More on the Russian math textbook

The other day I described the math textbook that was used in the Soviet Union when I attended school there.  My question was: how could this textbook teach so much in just 220 pages? My tentative hypothesis was that it eliminated needless “scaffolding” (yes, I recognize that the term is problematic) and went right to the matter. I realized later that this was only a partial explanation.

An acquaintance suggested to me the other day that Russians (and Soviets) had a particular way of presenting mathematics that made it clear to the reader and student. As I started to think about my textbook in this light, I saw that its material was presented not only lucidly, but also artfully. There is a well-considered and well-timed movement from specific problems to larger topics and back. 

The textbook’s editor and lead author is the eminent mathematician Andrei Kolmogorov (1903–1987). I suspect that he shaped a good deal of the book and didn’t simply attach his name to it. But since I don’t know that for certain, I’ll leave that aside and look at what’s actually there.

I’ll begin by describing the contents of the first four pages of the book. Then I’ll examine their structure.

The book begins with a discussion of induction. It presents a series of odd numbers (1, 3, 5, 7, … 2n – 1) and posits that for every natural number n, the sum of the first n elements of the series is n2. That is,

1 = 1 = 12;

1 + 3 = 4 = 22;

1 + 3 + 5 = 9 = 32;

1 + 3 + 5 + 7 = 16 = 42;

1 + 3 + 5 + 7 + 9 = 25 = 52;

and now the hypothesis: “For all natural numbers n, this equation holds true: 1 + 3 + 5 + … + (2n – 1) = n2.”

All that is on the first page (or half-page) of the text. The book leaves the reader with this concept: having observed a number of examples, you make a hypothesis about the general rule that unites them.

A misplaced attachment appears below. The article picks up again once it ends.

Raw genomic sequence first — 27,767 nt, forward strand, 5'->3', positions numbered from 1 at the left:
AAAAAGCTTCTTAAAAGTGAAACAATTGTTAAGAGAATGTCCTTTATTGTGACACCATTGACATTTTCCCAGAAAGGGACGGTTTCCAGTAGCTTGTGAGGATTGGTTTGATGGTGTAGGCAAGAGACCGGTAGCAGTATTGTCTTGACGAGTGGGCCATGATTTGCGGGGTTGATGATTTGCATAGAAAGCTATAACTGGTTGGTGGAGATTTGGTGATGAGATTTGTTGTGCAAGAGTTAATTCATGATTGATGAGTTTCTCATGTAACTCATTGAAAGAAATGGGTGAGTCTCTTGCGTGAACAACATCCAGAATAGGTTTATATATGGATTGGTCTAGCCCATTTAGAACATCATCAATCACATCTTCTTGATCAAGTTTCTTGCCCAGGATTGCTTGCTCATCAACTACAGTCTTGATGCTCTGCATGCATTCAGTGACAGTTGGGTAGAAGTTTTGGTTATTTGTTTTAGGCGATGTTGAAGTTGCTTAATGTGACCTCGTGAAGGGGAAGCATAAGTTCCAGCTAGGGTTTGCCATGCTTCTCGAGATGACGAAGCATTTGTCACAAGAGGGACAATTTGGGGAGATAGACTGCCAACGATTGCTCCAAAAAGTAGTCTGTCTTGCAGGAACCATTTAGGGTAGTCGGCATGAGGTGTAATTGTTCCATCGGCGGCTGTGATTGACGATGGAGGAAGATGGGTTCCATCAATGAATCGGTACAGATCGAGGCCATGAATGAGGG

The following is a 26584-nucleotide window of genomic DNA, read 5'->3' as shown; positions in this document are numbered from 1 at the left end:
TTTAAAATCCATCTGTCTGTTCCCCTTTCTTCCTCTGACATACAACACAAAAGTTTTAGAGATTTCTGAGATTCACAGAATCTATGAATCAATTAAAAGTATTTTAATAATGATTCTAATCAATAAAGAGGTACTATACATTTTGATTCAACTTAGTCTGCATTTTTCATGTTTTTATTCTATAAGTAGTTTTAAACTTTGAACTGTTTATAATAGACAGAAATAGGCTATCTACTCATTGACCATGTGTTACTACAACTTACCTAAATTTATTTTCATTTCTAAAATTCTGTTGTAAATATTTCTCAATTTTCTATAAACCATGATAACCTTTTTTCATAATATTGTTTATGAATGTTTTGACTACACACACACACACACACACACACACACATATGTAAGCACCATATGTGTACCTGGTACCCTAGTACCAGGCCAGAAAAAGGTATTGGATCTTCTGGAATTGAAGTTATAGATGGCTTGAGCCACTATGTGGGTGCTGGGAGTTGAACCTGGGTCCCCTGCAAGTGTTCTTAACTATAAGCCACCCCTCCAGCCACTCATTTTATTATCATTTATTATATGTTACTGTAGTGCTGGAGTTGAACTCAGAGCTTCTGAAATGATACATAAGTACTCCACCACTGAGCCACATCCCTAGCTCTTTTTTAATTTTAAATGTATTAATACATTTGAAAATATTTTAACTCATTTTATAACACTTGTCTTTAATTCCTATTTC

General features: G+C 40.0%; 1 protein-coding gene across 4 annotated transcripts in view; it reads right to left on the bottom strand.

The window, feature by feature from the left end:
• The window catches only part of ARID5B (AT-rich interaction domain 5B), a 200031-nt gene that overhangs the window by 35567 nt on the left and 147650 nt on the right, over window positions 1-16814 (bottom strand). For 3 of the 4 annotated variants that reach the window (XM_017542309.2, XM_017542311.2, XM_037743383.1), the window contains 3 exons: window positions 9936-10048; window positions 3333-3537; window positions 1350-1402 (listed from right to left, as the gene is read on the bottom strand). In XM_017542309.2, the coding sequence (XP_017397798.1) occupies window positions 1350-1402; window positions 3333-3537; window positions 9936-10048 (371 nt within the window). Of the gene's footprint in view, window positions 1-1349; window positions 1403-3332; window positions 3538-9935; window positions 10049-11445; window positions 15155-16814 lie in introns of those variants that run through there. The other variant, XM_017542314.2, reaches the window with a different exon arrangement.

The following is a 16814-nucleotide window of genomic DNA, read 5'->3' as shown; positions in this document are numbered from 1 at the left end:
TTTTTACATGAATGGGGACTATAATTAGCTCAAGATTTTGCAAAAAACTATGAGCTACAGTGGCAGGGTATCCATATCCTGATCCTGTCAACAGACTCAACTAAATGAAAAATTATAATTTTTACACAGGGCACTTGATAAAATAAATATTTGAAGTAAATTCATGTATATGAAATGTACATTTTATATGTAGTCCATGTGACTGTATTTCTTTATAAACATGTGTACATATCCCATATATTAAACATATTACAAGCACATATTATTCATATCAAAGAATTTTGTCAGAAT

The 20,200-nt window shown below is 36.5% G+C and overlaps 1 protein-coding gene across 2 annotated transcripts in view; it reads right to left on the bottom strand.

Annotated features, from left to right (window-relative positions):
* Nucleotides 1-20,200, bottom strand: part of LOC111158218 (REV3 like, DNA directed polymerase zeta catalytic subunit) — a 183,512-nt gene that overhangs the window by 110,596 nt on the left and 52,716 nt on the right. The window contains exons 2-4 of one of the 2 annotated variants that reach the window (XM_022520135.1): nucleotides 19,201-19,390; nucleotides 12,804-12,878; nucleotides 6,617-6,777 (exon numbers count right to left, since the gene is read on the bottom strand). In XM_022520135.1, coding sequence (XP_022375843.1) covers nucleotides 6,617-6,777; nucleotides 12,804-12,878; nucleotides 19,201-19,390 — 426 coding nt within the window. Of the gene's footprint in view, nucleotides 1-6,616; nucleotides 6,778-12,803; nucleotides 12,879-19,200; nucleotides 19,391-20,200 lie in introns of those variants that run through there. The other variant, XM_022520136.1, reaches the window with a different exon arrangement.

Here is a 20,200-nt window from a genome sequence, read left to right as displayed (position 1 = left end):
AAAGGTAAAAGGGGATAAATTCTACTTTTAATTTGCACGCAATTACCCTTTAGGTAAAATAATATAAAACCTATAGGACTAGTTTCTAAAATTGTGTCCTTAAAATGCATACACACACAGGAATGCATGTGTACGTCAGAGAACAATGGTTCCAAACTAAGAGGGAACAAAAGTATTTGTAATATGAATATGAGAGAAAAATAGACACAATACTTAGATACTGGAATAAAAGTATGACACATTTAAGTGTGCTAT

Then, on the next page, the book examines a few more problems in order to shed light on hypothesis-making. It shows, first, how a single counterexample is enough to disprove a hypothesis. For instance, if you have the formula P (x) = x2; + x + 41, and considered the natural numbers 1 through 5 as values of x, you might conclude that P (x) is always a prime number. However, an obvious counterexample is P (41).

After this, it gives two more problems where you can easily verify the hypothesis.

Now it goes on to explain the principle of mathematical induction. It returns to the original problem and restates it in this manner: If we know that the equation is true for a certain value of n, and if we can also demonstrate that where it is true for n, it is also true for n + 1, then we know that it is true for every natural number n

It then puts this in simple notation. The letter A represents the function. A (5)  is true, we know, because 1 + 3 + 5 + 7 + 9 = 52. We can also see that the truth of A (6) follows from that of A (5). (I wont’ go into that; it’s straightforward.) We represent this as follows: A (5) => A (6).

So our goal is to prove that A (k) => A (k + 1). That is, we want to prove that from the equation

1 + 3 + 5 + … + (2k – 1) = k2

this equation follows:

1 + 3 + 5 + … + (2+ 1) = (k + 1)2

In fact, this is easy to demonstrate, since

1 + 3 + 5 + … + (2k – 1) + (2k + 1) =

= (1 + 3 + 5 + … + (2k – 1)) + (2k + 1) =

= k2 + 2k + 1 = (k + 1)2.

(In the penultimate equation, just substitute k2 for everything contined within the outer parentheses. You can do that because we’ve already established that for a cerain value of k, the sum of the first k elements is k2)

From here, the textbook goes on to more complex examples.

How is this structured? First we are given a series with a hypothesis about the underlying pattern. The possibility of proving this pattern is dangled before us. We learn a little more about hypotheses themselves and how they might be proved or disproved. We see a few examples. We go on from there to the concept of induction. At this point we return to the original problem and prove, through induction, that it holds for all values of n, where n is a natural number. What in particular makes this presentation compelling, easy to understand, and at the same time challenging?